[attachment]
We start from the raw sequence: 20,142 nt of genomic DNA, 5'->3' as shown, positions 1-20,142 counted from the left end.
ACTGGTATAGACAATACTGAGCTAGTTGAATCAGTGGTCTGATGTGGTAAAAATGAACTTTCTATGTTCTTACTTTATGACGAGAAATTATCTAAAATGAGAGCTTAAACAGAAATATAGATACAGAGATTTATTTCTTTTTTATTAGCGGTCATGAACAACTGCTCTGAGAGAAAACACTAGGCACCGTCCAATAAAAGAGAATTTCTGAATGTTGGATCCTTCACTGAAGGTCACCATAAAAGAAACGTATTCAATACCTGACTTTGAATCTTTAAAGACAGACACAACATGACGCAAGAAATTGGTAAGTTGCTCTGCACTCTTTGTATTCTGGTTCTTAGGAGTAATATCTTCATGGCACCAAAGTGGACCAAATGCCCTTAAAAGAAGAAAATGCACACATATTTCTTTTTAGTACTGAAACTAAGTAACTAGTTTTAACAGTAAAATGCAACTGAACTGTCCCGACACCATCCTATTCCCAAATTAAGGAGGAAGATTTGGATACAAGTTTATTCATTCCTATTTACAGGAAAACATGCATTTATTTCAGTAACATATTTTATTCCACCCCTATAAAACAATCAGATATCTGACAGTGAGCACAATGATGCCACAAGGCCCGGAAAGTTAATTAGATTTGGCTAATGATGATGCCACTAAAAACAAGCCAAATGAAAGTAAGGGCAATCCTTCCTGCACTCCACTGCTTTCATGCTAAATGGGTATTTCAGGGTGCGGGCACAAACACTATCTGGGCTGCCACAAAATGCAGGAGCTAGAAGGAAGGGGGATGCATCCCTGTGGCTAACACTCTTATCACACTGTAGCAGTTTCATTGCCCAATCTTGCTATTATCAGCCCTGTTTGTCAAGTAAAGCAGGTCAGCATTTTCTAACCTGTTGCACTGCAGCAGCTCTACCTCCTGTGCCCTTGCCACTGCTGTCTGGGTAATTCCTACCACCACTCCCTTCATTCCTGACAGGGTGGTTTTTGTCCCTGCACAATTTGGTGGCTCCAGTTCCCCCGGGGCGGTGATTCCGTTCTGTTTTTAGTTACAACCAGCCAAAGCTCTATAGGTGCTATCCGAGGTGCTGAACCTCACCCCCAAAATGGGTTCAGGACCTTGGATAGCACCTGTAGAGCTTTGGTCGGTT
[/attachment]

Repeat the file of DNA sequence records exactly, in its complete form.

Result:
We start from the raw sequence: 20,142 nt of genomic DNA, 5'->3' as shown, positions 1-20,142 counted from the left end.
ACTGGTATAGACAATACTGAGCTAGTTGAATCAGTGGTCTGATGTGGTAAAAATGAACTTTCTATGTTCTTACTTTATGACGAGAAATTATCTAAAATGAGAGCTTAAACAGAAATATAGATACAGAGATTTATTTCTTTTTTATTAGCGGTCATGAACAACTGCTCTGAGAGAAAACACTAGGCACCGTCCAATAAAAGAGAATTTCTGAATGTTGGATCCTTCACTGAAGGTCACCATAAAAGAAACGTATTCAATACCTGACTTTGAATCTTTAAAGACAGACACAACATGACGCAAGAAATTGGTAAGTTGCTCTGCACTCTTTGTATTCTGGTTCTTAGGAGTAATATCTTCATGGCACCAAAGTGGACCAAATGCCCTTAAAAGAAGAAAATGCACACATATTTCTTTTTAGTACTGAAACTAAGTAACTAGTTTTAACAGTAAAATGCAACTGAACTGTCCCGACACCATCCTATTCCCAAATTAAGGAGGAAGATTTGGATACAAGTTTATTCATTCCTATTTACAGGAAAACATGCATTTATTTCAGTAACATATTTTATTCCACCCCTATAAAACAATCAGATATCTGACAGTGAGCACAATGATGCCACAAGGCCCGGAAAGTTAATTAGATTTGGCTAATGATGATGCCACTAAAAACAAGCCAAATGAAAGTAAGGGCAATCCTTCCTGCACTCCACTGCTTTCATGCTAAATGGGTATTTCAGGGTGCGGGCACAAACACTATCTGGGCTGCCACAAAATGCAGGAGCTAGAAGGAAGGGGGATGCATCCCTGTGGCTAACACTCTTATCACACTGTAGCAGTTTCATTGCCCAATCTTGCTATTATCAGCCCTGTTTGTCAAGTAAAGCAGGTCAGCATTTTCTAACCTGTTGCACTGCAGCAGCTCTACCTCCTGTGCCCTTGCCACTGCTGTCTGGGTAATTCCTACCACCACTCCCTTCATTCCTGACAGGGTGGTTTTTGTCCCTGCACAATTTGGTGGCTCCAGTTCCCCCGGGGCGGTGATTCCGTTCTGTTTTTAGTTACAACCAGCCAAAGCTCTATAGGTGCTATCCGAGGTGCTGAACCTCACCCCCAAAATGGGTTCAGGACCTTGGATAGCACCTGTAGAGCTTTGGTCGGTT